Discussion in 'Lyme Disease and Co-Infections' started by Kate_UK, Oct 25, 2015.
(I.) 24 March 2014: "Recently, B. miyamotoi belonging to the relapsing fever group and transmitted by the same Ixodes species has been involved in human disease in Russia, the USA and the Netherlands...
The genotypes of all B. miyamotoi detected in French ticks and rodents were perfectly identical to genotypes already described in ticks from Western Europe, and to the genotype recently isolated from a sick person in the Netherlands....
...ticks could simultaneously transmit B. miyamotoi and Lyme disease spirochetes (B. garinii in our case) to humans. This raises the problem of co-infection in humans, a poorly studied issue but with strong potential implications and relevance for public health."
(II.) 11 May 2015: Borrelia miyamotoi found in Norway -- and other European countries including Sweden and Denmark.
(III.) 29 July 2015: A deadly borrelia bacteria--borrelia miyamotoi--found in Denmark can now too be found in Sweden… Because symptoms caused by borrelia miyamotoi (neurological problems, headache, fatigue, fever, joint pain) can differ from symptoms caused by other [European] varieties of borrelia, borrelia miyamotoi may be overlooked by doctors… Borrelia miyamotoi was found in Russia in 2011 and in the US in 2013…
(IV) Other borrelia miyamotoi affected countries?? [EDIT]
Also, July 2015 (P.J. Krause et. al.): "The geographic range of B. miyamotoi infection in tick vectors is much broader than the countries where human infection has been reported.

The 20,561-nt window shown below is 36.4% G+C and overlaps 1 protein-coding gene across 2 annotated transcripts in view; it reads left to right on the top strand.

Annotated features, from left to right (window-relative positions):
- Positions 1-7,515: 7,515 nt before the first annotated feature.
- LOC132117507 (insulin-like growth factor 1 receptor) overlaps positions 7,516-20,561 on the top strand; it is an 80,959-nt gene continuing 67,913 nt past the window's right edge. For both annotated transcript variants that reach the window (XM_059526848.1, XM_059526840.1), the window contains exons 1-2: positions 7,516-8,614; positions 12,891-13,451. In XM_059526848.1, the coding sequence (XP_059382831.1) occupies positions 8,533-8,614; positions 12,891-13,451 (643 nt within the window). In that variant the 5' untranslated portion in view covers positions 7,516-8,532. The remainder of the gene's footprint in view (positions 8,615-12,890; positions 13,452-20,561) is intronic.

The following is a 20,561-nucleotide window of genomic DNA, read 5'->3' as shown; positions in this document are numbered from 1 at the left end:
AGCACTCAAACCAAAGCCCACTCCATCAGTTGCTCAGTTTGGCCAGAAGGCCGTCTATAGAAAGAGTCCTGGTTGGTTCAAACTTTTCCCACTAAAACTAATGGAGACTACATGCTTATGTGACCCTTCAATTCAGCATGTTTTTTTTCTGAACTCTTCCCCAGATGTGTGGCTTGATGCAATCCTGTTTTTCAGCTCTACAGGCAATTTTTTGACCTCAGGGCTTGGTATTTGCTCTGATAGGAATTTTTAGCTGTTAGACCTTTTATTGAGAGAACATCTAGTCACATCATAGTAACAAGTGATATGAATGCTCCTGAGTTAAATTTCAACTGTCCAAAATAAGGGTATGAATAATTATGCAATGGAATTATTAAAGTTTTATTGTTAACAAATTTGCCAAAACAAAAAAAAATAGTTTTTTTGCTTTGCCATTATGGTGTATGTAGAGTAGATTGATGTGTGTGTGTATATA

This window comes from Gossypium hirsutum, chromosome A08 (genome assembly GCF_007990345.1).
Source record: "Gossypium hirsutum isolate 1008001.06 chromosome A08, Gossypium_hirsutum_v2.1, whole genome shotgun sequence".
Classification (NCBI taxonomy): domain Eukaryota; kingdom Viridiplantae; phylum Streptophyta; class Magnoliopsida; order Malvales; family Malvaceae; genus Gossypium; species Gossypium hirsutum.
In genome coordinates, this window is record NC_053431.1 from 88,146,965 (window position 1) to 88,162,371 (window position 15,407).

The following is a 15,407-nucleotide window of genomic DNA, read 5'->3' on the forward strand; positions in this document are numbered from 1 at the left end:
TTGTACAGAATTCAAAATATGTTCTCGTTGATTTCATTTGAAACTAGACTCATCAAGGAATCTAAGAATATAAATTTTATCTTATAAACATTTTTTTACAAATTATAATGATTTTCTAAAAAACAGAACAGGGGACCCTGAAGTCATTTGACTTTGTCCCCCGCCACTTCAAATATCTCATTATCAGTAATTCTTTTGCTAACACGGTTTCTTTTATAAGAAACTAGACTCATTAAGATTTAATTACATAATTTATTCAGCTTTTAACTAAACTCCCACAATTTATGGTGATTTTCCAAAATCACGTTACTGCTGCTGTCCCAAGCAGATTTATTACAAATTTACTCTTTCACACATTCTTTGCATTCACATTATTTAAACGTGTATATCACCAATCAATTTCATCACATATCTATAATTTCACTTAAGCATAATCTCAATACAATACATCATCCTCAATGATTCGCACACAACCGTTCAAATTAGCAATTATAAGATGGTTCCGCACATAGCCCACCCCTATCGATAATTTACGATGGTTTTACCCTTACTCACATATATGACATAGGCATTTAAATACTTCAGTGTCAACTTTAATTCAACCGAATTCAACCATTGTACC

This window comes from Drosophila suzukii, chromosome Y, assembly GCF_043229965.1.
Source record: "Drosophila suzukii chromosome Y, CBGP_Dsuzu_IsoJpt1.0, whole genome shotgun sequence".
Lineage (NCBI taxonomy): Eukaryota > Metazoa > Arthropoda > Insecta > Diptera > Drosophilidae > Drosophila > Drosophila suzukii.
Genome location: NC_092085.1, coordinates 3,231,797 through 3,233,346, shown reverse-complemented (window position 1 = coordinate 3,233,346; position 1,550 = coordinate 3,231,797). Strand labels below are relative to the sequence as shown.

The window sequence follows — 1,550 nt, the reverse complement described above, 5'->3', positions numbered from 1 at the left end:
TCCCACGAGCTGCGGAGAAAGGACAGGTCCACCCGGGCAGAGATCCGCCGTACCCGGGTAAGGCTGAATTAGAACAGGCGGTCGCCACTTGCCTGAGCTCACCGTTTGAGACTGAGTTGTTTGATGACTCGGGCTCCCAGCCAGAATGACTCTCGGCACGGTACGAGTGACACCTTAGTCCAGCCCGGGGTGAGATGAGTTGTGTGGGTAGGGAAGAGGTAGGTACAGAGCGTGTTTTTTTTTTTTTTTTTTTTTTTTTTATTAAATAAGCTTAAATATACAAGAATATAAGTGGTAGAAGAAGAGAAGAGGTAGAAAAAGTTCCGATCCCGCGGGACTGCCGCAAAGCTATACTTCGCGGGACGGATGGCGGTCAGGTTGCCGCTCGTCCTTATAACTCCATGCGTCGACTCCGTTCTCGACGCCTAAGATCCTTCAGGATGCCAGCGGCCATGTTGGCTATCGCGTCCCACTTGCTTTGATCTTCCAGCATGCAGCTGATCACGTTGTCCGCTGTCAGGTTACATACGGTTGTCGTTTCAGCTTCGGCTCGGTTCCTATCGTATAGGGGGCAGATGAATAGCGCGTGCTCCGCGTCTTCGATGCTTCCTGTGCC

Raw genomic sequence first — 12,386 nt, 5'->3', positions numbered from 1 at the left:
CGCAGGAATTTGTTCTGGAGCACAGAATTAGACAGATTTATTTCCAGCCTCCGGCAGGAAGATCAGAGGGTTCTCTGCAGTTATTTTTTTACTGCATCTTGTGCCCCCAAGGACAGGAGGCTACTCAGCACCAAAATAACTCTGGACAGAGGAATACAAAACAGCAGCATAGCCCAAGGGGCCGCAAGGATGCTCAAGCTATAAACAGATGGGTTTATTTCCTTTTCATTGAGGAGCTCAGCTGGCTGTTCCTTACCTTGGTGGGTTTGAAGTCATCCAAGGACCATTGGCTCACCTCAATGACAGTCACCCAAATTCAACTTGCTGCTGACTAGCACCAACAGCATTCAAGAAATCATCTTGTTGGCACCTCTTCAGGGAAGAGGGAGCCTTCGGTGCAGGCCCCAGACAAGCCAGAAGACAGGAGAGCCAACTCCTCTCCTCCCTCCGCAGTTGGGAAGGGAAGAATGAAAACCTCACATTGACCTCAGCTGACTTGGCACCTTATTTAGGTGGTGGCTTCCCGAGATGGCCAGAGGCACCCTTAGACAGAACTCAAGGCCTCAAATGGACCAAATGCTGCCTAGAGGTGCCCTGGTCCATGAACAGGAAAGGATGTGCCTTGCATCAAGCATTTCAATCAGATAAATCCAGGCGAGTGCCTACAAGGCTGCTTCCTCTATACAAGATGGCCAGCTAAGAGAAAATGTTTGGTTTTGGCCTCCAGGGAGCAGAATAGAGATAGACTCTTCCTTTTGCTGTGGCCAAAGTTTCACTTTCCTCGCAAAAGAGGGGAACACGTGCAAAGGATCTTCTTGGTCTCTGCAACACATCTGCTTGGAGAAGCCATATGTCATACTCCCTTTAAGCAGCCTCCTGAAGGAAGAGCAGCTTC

B. miyamotoi has been found in ticks from Asia (Japan and central Russia), North America (the United States and Canada) and Europe (Czech Republic, Denmark, England, Estonia, France, Germany, Netherlands, Poland, Sweden and Switzerland).
It likely coexists with B. burgdorferi or other Lyme disease Borrelia species throughout its distribution...
(V.) 15% of cases of borrelia/neuroborreliosis in the UK are/were acquired abroad....
"Of cases with a definite travel history, most have been acquired in the United States, France, Germany, Scandinavia and other northern and central European countries - and most occurred in holidaymakers. In recent years, there have been greater numbers of cases acquired in central and eastern Europe, reflecting increased tourism to and immigration from these areas."
(VI.) UK guidelines for borrelia state that that longer courses of antibiotics and retreatment may be necessary for neuroborreliosis.
(VII.) (Post 1 link archived: http://web.archive.org/web/20151025...d-by-ticks-found-similar-to-Lyme-disease.html)
I'd like to see them exterminated.
What are the odds of this making up a significant proportion of the cases of seronegative Lyme?
This study found that the seropositive rate was half that of Borrelia Burgdorferi:
Wish all authors were required to fact-check. (For example; it is babesia that is related to malaria, and there are a lot more than only two or three known coinfections; it might also be good for the reader to know which were bacteria vs. parasites vs viruses).
Yeah, so miyamotoi is a real concern. No widely available commercial tests that I can recall have been announced, but I seem to remember hearing both Imugen and IGeneX are working on one.
It's not so new. But how widespread it is apparently caught many experts off guard. When they found it on the east coast of the US, they found it on an 85 year old woman farmer who lives about a 30 minute drive from me. When I asked the NIH about it shortly after that woman was diagnosed, a Lyme Team member opined to me that miyamotoi would not amount to much; this same person advised me the only way to treat ME/CFS is by GET and CBT.
At least they acknowledge miyamotoi is relapsing fever. They also acknowledge that the infection can be passed down from a mother tick to her offspring - something that is contested or even outright denied about Bb.
And @msf, there are many folks out there that are wondering the same thing....
ETA: Sorry, I should have clarified that the transovarial component is significant in that it could suggest a faster spread of the disease.
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